Let's see how we would write the same counter app in a class based component.

class Counter extends React.Component {
  constructor(props) {
    this.state = {
      count: 0

  // change code below this line

  increment() {
      count: this.state.count + 1

  decrement() {
      count: this.state.count - 1

  render() {
    return (

   <button className='inc' onClick={(e) => this.increment(e)}>Increment!</button>
    <button className='dec' onClick={(e) => this.decrement(e)}>Decrement!</button>
  <h1>Current Count: {this.state.count}</h1>

Enter fullscreen mode Exit fullscreen mode

5. Handling multiple states in a single component

Oh! what if we have multiple states to handle and not just a silly count variable, what about then? Where do we store those variables? Are they similar to this.state?

Well, handling of multiple state variables is somewhat different in useState compared to this.state
In useState, we tend to write as many state hooks as there are states
Like this,

const [lastname, setLastname] = useState(null)
const [firstname, setFirstname] = useState(null)
const [age, setAge] = useState(0)
Enter fullscreen mode Exit fullscreen mode

Or group similar things together using an initial state object

const [islogin, setIslogin] = useState({
    username : "",
    password : ""
Enter fullscreen mode Exit fullscreen mode

However, when building quite a large application it is incredibly difficult to keep track of all the useState hooks and is not very practical, hence useReducer comes into the picture, which is beyond the scope of this article.
Read more about useReducer here

6. Gotchas

i. We can only use useState (or any other hook) inside a function component.

ii. React Hooks must be called in the same order in every component render, in simpler words, any hook should be at the very top and inside the function component without any unnecessary check, loops, etc
For example, the following code is wrong, and won't behave as we expect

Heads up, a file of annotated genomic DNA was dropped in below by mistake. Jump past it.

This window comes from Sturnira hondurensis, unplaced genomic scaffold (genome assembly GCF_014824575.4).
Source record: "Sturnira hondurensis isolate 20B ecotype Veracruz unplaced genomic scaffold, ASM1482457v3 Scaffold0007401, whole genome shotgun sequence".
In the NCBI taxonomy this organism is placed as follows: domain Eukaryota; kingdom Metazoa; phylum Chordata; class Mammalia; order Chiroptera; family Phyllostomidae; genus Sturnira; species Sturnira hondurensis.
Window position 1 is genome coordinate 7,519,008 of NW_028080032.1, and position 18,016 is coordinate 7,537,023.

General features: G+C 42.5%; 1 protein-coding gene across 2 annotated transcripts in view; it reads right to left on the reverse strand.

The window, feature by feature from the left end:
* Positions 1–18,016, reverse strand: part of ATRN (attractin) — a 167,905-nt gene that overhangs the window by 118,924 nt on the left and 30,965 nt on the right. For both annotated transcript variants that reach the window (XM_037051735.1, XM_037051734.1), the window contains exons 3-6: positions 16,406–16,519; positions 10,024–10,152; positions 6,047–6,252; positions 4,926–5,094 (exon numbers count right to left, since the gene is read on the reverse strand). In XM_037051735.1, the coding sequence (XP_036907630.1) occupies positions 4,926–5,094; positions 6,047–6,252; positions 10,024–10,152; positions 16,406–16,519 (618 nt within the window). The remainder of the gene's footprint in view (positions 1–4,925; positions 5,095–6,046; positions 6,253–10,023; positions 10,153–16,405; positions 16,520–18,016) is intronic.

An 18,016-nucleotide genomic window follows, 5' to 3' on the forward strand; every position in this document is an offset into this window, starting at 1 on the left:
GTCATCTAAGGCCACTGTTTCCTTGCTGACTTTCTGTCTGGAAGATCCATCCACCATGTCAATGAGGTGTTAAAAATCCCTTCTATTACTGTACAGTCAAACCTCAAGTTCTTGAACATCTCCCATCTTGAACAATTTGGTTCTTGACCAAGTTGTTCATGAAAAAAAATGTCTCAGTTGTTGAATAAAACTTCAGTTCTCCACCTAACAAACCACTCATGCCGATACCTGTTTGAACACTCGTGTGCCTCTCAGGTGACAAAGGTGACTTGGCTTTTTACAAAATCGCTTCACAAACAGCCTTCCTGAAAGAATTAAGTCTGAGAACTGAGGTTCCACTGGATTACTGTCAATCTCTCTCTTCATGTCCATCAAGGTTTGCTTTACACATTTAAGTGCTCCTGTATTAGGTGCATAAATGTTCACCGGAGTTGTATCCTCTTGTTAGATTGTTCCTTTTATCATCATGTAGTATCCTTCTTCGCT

function App(){
        const [count, setCount] = useState(0)
Enter fullscreen mode Exit fullscreen mode

iii When we update the state, the component re-renders each time.

7. Common Mistakes

i. Never ever update the state directly, like this :

function incrementCount(){
    count = count + 1
Enter fullscreen mode Exit fullscreen mode

Instead, we have a function (remember setCount function?) that will manipulate the state variable as we need,
Similar to this,

function incrementCount(){
    setCount(count + 1)
Enter fullscreen mode Exit fullscreen mode

Or, we can use an anonymous function like how we used it in the first counter application.

ii. Remember, how we talked about, "Keeping things simpler" at the very beginning of this article, well, this is the moment!

In order to use useState effectively, we absolutely want to change and mutate the state variable based on its initial state, and don't want unexpected rendering.
To do so, we need to pass a previous state parameter to the function and based on that, mutating the state variable.
Okay, Let's see some code!

setCount(count + 1)

should be

setCount(prevState => prevState + 1)

Here, prevState ensures us to give us current value of count no matter what, and in fact a better and recommended way to write hooks!

8. Why someone would use a hook?

i. Easier to test.

ii. Provides good readability.

iii. Performance boost.

iv. Reduction in bundle size.

*Important Resources that I have collected over time 😃 *




Originally written by Abhinav Anshul for JavaScript Works

Top comments (0)